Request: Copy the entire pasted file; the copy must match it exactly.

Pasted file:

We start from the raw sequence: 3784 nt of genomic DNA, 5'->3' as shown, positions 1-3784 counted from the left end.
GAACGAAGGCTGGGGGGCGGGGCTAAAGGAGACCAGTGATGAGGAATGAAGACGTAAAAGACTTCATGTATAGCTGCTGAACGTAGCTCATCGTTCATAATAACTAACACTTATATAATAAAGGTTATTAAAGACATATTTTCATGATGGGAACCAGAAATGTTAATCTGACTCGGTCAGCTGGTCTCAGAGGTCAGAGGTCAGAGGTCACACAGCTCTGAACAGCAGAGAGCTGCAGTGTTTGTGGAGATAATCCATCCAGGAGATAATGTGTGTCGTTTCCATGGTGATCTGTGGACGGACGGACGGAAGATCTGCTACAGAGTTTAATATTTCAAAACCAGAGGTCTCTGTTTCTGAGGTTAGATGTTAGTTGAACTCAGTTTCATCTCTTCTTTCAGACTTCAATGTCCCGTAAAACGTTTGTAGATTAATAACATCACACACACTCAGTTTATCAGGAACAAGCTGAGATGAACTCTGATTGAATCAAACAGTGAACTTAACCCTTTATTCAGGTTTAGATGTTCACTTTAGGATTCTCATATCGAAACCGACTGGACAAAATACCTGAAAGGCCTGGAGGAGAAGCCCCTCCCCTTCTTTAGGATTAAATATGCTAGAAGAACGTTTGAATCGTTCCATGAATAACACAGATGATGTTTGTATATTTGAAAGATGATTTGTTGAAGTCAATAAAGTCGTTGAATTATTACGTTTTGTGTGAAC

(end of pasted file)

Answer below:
We start from the raw sequence: 3784 nt of genomic DNA, 5'->3' as shown, positions 1-3784 counted from the left end.
GAACGAAGGCTGGGGGGCGGGGCTAAAGGAGACCAGTGATGAGGAATGAAGACGTAAAAGACTTCATGTATAGCTGCTGAACGTAGCTCATCGTTCATAATAACTAACACTTATATAATAAAGGTTATTAAAGACATATTTTCATGATGGGAACCAGAAATGTTAATCTGACTCGGTCAGCTGGTCTCAGAGGTCAGAGGTCAGAGGTCACACAGCTCTGAACAGCAGAGAGCTGCAGTGTTTGTGGAGATAATCCATCCAGGAGATAATGTGTGTCGTTTCCATGGTGATCTGTGGACGGACGGACGGAAGATCTGCTACAGAGTTTAATATTTCAAAACCAGAGGTCTCTGTTTCTGAGGTTAGATGTTAGTTGAACTCAGTTTCATCTCTTCTTTCAGACTTCAATGTCCCGTAAAACGTTTGTAGATTAATAACATCACACACACTCAGTTTATCAGGAACAAGCTGAGATGAACTCTGATTGAATCAAACAGTGAACTTAACCCTTTATTCAGGTTTAGATGTTCACTTTAGGATTCTCATATCGAAACCGACTGGACAAAATACCTGAAAGGCCTGGAGGAGAAGCCCCTCCCCTTCTTTAGGATTAAATATGCTAGAAGAACGTTTGAATCGTTCCATGAATAACACAGATGATGTTTGTATATTTGAAAGATGATTTGTTGAAGTCAATAAAGTCGTTGAATTATTACGTTTTGTGTGAAC